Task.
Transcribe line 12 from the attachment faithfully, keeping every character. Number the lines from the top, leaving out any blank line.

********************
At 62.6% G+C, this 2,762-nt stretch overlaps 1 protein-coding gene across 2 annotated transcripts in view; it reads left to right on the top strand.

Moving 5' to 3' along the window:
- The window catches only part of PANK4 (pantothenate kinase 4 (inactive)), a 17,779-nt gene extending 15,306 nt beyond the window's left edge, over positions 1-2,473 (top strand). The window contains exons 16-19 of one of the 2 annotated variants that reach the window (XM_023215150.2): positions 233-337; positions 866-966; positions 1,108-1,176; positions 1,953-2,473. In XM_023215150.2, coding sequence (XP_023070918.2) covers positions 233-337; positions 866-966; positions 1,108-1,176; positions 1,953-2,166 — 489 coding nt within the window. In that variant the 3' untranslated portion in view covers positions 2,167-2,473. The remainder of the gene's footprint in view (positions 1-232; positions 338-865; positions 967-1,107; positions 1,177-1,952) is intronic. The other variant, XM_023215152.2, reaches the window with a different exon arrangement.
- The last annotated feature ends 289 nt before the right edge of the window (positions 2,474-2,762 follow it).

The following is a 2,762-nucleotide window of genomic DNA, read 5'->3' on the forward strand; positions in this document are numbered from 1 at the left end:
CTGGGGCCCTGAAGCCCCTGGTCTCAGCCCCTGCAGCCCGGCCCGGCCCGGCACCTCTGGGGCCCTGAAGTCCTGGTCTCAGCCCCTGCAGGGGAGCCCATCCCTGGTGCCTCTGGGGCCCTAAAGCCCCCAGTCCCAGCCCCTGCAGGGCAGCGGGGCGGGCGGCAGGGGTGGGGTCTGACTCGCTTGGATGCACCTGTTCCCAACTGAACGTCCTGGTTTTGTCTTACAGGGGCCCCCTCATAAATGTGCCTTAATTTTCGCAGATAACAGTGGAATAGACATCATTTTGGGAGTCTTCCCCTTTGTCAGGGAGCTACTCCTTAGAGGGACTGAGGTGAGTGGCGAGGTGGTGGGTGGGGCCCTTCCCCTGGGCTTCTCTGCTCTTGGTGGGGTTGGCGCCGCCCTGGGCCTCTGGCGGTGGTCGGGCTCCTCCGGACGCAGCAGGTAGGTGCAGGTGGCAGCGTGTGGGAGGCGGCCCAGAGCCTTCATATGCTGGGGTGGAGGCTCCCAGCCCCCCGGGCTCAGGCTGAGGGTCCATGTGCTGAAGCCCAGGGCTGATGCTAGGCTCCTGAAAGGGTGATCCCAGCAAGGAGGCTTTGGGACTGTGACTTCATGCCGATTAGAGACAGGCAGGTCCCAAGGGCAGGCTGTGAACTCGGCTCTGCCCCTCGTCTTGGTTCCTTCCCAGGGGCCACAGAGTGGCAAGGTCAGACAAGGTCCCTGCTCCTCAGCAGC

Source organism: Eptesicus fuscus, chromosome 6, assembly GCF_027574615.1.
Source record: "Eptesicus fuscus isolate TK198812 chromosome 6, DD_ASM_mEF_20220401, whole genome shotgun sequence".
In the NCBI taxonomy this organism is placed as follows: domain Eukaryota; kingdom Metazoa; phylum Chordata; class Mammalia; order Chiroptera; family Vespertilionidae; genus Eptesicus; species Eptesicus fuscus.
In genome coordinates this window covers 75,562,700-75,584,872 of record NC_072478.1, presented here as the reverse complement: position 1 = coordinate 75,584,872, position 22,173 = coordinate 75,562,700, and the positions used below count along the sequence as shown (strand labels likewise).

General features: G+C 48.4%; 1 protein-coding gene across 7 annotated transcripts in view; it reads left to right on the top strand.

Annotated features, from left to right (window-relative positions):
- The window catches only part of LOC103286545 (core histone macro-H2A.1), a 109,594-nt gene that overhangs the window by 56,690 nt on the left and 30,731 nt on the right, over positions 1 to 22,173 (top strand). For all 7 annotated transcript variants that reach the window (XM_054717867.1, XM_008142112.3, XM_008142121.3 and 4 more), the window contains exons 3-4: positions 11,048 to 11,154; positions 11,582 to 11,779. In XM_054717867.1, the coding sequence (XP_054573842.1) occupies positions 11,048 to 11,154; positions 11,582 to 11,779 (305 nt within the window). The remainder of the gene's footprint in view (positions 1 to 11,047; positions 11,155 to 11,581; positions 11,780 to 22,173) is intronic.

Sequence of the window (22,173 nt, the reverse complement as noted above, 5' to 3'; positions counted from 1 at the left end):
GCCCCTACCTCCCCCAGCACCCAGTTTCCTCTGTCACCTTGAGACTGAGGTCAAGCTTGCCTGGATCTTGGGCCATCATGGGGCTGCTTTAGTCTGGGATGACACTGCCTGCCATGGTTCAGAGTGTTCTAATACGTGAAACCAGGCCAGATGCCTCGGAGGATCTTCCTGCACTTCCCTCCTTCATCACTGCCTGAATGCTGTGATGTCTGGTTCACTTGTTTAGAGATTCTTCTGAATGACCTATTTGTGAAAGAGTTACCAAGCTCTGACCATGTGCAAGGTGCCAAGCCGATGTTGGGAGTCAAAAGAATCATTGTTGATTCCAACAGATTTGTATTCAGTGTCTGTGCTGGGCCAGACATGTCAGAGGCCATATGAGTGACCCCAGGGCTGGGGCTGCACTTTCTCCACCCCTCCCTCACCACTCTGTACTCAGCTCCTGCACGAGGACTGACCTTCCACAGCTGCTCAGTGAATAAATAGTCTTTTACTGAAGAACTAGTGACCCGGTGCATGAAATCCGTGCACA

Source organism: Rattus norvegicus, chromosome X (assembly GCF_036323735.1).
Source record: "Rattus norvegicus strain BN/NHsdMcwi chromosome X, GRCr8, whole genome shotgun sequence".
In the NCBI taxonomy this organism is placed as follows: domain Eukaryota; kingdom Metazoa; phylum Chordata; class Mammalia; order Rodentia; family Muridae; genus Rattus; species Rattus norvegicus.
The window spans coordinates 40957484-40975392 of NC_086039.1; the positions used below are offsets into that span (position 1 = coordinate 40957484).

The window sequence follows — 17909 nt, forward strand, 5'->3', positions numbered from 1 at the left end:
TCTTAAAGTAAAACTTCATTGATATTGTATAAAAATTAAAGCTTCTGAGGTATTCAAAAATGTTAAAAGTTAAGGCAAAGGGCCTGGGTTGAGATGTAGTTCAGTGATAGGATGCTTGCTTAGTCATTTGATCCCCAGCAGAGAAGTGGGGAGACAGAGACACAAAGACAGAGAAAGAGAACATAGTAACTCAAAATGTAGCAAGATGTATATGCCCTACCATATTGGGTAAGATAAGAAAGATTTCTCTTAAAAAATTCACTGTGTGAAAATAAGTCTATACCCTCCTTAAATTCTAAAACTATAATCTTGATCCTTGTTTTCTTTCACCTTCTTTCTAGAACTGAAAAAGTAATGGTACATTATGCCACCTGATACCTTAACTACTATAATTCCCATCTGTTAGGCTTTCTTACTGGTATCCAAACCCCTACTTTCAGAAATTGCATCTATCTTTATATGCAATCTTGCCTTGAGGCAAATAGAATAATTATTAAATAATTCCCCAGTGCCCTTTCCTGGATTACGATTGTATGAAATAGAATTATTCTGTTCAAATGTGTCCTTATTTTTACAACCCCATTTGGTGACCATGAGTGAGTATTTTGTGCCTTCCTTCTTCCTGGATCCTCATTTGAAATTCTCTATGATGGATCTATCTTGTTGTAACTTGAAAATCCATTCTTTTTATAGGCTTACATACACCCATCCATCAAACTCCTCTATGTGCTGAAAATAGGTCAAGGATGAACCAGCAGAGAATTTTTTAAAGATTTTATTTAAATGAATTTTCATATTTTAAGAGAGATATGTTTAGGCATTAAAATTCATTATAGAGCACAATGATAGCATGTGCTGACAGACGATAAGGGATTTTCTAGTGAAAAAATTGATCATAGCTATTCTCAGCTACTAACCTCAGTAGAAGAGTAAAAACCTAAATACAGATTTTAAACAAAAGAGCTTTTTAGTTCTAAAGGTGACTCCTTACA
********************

Annotated features, from left to right (window-relative positions):